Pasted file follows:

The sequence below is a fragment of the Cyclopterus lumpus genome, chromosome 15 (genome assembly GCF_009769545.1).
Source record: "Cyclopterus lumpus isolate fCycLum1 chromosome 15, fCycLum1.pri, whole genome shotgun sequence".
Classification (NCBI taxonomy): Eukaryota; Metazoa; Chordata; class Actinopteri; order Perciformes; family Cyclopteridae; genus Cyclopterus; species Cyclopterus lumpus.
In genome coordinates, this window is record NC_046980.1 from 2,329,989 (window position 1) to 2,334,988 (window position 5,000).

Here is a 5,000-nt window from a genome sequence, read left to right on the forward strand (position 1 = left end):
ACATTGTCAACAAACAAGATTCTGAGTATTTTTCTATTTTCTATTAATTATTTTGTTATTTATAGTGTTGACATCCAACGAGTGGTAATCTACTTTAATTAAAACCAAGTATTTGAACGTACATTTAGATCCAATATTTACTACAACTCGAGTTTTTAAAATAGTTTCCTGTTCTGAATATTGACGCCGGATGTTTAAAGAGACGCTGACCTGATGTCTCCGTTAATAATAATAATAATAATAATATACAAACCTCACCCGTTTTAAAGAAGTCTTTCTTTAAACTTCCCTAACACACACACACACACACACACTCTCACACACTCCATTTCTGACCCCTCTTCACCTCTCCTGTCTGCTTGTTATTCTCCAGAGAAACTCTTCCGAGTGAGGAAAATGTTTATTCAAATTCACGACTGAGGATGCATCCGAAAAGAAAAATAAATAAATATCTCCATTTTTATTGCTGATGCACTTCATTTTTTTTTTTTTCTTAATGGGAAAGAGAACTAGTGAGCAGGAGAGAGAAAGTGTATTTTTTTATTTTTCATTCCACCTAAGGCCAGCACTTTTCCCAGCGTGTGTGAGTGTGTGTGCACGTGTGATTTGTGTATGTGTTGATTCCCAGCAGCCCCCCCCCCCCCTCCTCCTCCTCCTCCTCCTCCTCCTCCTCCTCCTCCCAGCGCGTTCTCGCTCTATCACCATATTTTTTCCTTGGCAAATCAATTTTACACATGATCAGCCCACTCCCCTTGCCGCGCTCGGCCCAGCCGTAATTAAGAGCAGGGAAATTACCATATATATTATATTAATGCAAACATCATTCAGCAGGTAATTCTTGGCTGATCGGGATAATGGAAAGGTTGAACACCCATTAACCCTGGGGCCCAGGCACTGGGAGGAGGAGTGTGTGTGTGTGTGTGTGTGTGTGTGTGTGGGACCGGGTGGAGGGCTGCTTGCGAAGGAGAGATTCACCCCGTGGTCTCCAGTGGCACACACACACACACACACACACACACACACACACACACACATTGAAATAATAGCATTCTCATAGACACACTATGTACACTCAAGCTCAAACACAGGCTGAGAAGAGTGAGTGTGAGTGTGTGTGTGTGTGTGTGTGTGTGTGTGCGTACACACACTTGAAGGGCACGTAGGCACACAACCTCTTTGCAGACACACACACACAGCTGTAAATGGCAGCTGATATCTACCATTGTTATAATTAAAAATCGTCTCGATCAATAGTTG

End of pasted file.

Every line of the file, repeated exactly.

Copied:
The sequence below is a fragment of the Cyclopterus lumpus genome, chromosome 15 (genome assembly GCF_009769545.1).
Source record: "Cyclopterus lumpus isolate fCycLum1 chromosome 15, fCycLum1.pri, whole genome shotgun sequence".
Classification (NCBI taxonomy): Eukaryota; Metazoa; Chordata; class Actinopteri; order Perciformes; family Cyclopteridae; genus Cyclopterus; species Cyclopterus lumpus.
In genome coordinates, this window is record NC_046980.1 from 2,329,989 (window position 1) to 2,334,988 (window position 5,000).

Here is a 5,000-nt window from a genome sequence, read left to right on the forward strand (position 1 = left end):
ACATTGTCAACAAACAAGATTCTGAGTATTTTTCTATTTTCTATTAATTATTTTGTTATTTATAGTGTTGACATCCAACGAGTGGTAATCTACTTTAATTAAAACCAAGTATTTGAACGTACATTTAGATCCAATATTTACTACAACTCGAGTTTTTAAAATAGTTTCCTGTTCTGAATATTGACGCCGGATGTTTAAAGAGACGCTGACCTGATGTCTCCGTTAATAATAATAATAATAATAATATACAAACCTCACCCGTTTTAAAGAAGTCTTTCTTTAAACTTCCCTAACACACACACACACACACACACTCTCACACACTCCATTTCTGACCCCTCTTCACCTCTCCTGTCTGCTTGTTATTCTCCAGAGAAACTCTTCCGAGTGAGGAAAATGTTTATTCAAATTCACGACTGAGGATGCATCCGAAAAGAAAAATAAATAAATATCTCCATTTTTATTGCTGATGCACTTCATTTTTTTTTTTTTCTTAATGGGAAAGAGAACTAGTGAGCAGGAGAGAGAAAGTGTATTTTTTTATTTTTCATTCCACCTAAGGCCAGCACTTTTCCCAGCGTGTGTGAGTGTGTGTGCACGTGTGATTTGTGTATGTGTTGATTCCCAGCAGCCCCCCCCCCCCCTCCTCCTCCTCCTCCTCCTCCTCCTCCTCCTCCTCCCAGCGCGTTCTCGCTCTATCACCATATTTTTTCCTTGGCAAATCAATTTTACACATGATCAGCCCACTCCCCTTGCCGCGCTCGGCCCAGCCGTAATTAAGAGCAGGGAAATTACCATATATATTATATTAATGCAAACATCATTCAGCAGGTAATTCTTGGCTGATCGGGATAATGGAAAGGTTGAACACCCATTAACCCTGGGGCCCAGGCACTGGGAGGAGGAGTGTGTGTGTGTGTGTGTGTGTGTGTGTGTGGGACCGGGTGGAGGGCTGCTTGCGAAGGAGAGATTCACCCCGTGGTCTCCAGTGGCACACACACACACACACACACACACACACACACACACACACATTGAAATAATAGCATTCTCATAGACACACTATGTACACTCAAGCTCAAACACAGGCTGAGAAGAGTGAGTGTGAGTGTGTGTGTGTGTGTGTGTGTGTGTGTGCGTACACACACTTGAAGGGCACGTAGGCACACAACCTCTTTGCAGACACACACACACAGCTGTAAATGGCAGCTGATATCTACCATTGTTATAATTAAAAATCGTCTCGATCAATAGTTG